If Washington and Paris really were training UAE pilots for joint operations with the most accomplished US air crews and advanced warplanes, then Iranian strategists were forced to deduce that the Obama administration was getting set and preparing the Gulf emirates for going to war with Iran in the very short term.
Tehran was no less concerned by Israel’s big Air Force-Navy exercise on the Mediterranean which wound up two days earlier on Sunday, May 13. The Navy also deployed its elite Shayetet 13, 916 Detachment and the Snapir unit for the drill and the Air Force, its Shaldag unit.
Those forces practiced the interception and seizure of a flotilla of enemy vessels bent on invading Israel’s territorial waters and making for the Israeli coastal cities, which are inhabited by about 60 percent of the country’s population.
The country was largely unaware of this exercise which based itself on the working hypothesis held by Israeli intelligence and military strategists that, without waiting to perfect a nuclear warhead, Iran may try and attack Israel with dirty bombs dropped from civilian vessels approaching Israel’s shores and crewed by Iranian, Syrian or Hizballah combatants. (See the first article opening this issue.)
The Israeli exercise ended with the deployment of warships in a defensive line the length of its Mediterranean coast, sending a message to Tehran that its seaborne dirty bomb strike option has been precluded.
Iran’s drills switch to offensive mode with first paratroop drops
The exercise also had an intelligence facet.
Middle East war games have evolved into a language of communication among enemies and a form of upmanship – each party sending out signals meant to be picked up by its foes, either as a warning or to prove it had gained the upper hand. So was Israel’s Mediterranean exercise also informing Iran that its plans to launch an attack by sea had been discovered by Israeli undercover agencies?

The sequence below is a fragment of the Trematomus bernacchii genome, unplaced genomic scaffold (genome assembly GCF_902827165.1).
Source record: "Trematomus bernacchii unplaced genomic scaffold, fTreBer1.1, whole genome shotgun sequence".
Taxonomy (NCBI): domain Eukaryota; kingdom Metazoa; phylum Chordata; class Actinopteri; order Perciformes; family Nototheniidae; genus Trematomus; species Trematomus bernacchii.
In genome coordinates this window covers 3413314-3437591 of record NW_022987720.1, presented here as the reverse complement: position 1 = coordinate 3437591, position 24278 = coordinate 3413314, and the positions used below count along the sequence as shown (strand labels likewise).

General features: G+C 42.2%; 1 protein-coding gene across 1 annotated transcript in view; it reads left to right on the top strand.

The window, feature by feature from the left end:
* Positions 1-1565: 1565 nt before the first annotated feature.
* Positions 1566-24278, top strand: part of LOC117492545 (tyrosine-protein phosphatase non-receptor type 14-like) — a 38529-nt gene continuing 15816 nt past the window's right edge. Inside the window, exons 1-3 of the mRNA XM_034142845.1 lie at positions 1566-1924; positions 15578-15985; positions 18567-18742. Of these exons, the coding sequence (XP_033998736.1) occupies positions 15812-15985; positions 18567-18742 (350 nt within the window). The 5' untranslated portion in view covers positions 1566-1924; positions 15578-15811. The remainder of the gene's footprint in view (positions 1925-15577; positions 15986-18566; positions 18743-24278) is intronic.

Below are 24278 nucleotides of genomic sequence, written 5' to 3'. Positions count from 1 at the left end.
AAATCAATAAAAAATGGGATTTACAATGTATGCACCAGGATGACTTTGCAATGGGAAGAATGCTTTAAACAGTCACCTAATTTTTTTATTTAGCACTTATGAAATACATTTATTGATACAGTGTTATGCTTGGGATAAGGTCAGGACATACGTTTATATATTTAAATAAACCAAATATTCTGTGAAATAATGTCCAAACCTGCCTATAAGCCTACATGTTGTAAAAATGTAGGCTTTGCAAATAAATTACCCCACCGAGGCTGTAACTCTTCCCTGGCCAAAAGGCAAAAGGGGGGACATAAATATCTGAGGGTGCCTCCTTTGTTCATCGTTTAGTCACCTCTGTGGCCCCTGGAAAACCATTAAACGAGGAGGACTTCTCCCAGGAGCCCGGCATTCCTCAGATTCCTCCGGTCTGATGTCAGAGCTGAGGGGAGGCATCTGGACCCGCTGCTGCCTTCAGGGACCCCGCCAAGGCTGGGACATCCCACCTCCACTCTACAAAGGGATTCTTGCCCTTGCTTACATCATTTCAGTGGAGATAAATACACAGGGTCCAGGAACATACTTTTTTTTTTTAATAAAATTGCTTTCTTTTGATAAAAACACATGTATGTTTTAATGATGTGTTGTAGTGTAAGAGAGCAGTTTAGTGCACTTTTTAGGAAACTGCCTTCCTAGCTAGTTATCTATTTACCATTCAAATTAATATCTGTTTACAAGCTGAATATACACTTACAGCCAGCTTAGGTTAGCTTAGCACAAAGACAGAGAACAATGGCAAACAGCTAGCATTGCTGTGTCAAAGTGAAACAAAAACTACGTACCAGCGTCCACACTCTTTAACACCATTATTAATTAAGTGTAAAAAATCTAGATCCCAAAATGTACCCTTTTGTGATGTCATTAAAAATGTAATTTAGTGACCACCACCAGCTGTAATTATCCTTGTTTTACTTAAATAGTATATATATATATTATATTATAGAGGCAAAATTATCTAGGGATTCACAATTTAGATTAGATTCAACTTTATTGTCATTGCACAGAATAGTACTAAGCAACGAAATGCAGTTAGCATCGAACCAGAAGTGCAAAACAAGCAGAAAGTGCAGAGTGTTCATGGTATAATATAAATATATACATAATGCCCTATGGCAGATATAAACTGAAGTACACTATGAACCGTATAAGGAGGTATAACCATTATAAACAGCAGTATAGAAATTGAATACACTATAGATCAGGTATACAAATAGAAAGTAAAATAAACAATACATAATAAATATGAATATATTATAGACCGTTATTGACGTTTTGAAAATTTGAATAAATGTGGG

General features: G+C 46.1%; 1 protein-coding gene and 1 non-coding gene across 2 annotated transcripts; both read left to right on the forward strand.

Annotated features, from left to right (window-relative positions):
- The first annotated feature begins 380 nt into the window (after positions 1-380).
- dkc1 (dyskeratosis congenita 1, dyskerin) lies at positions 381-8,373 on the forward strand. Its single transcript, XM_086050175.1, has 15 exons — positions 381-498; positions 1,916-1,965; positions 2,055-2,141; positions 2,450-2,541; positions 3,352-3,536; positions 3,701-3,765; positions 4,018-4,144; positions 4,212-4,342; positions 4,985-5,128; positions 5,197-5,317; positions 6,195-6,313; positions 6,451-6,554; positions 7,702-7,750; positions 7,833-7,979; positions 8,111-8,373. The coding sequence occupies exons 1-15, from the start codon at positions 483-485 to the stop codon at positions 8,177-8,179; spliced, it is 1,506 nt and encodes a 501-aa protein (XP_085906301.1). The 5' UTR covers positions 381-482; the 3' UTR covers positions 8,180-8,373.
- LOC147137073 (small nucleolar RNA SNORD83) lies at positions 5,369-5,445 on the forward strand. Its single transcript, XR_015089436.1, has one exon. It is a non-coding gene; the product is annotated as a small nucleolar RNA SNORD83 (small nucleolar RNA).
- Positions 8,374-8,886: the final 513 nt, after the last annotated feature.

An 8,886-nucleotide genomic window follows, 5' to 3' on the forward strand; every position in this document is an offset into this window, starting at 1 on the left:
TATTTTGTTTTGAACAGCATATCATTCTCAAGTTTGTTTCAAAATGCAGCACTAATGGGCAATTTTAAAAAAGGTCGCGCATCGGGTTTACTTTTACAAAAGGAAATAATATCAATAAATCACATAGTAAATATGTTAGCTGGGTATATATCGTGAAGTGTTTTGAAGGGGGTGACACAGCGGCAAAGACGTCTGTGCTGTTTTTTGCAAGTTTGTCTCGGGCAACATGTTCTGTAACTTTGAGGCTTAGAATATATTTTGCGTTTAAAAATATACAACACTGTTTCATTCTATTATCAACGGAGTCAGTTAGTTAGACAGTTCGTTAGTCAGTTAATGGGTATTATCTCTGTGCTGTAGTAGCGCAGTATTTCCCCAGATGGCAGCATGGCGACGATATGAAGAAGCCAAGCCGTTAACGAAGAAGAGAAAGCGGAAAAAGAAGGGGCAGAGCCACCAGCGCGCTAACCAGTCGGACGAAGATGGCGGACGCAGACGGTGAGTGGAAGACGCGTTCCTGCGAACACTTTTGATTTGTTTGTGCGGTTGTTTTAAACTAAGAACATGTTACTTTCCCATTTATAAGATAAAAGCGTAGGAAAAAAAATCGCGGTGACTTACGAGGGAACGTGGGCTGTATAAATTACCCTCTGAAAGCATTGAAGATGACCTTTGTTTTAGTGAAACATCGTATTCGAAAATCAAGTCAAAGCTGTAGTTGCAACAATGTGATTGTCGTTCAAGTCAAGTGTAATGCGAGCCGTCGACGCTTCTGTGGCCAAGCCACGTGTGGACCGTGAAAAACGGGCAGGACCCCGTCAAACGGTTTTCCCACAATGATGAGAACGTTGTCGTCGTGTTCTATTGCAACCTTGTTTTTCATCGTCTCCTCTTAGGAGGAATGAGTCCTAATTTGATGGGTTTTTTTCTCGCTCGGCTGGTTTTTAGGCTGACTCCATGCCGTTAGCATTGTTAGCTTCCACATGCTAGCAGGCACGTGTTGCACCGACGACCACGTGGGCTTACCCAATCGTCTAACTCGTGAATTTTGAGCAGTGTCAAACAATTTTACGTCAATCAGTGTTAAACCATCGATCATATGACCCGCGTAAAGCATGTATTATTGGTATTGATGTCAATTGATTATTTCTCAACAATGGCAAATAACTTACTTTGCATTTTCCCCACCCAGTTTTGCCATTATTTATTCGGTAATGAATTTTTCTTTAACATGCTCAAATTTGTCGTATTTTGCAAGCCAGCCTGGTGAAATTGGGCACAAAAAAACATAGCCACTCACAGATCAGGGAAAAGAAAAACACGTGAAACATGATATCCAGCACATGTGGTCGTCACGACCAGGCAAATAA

Tehran’s rejoinder to US, Gulf and Israeli military movements was not long in coming.
Monday, May 14, Iran’s special forces and Revolutionary Guards units broke new ground with a two-day offensive war game in which, for the first time, they practiced parachuting substantial strength from the air deep inside enemy territory remote from its shores.
The maneuver took place in Khorasan province near the Afghan border. It carried a single strong message: Iran was no longer keeping to the defensive mode; henceforth, the Islamic Republic will be acting on the offensive.
Just as the Americans, Arabs and Israelis were expanding their military options against Iran, Tehran had accordingly gone back to considering a possible pre-emptive strike against its enemies on their soil.
The Iranian exercise made this plain by sending air force cargo planes across long distances from one part of Iran to another, carrying large numbers of paratroopers and special forces units, while fighter-bombers practiced blanket raids on small target areas and assault helicopters showed their paces in the rapid transfer of troops from one point to another, landing them at speed under air cover.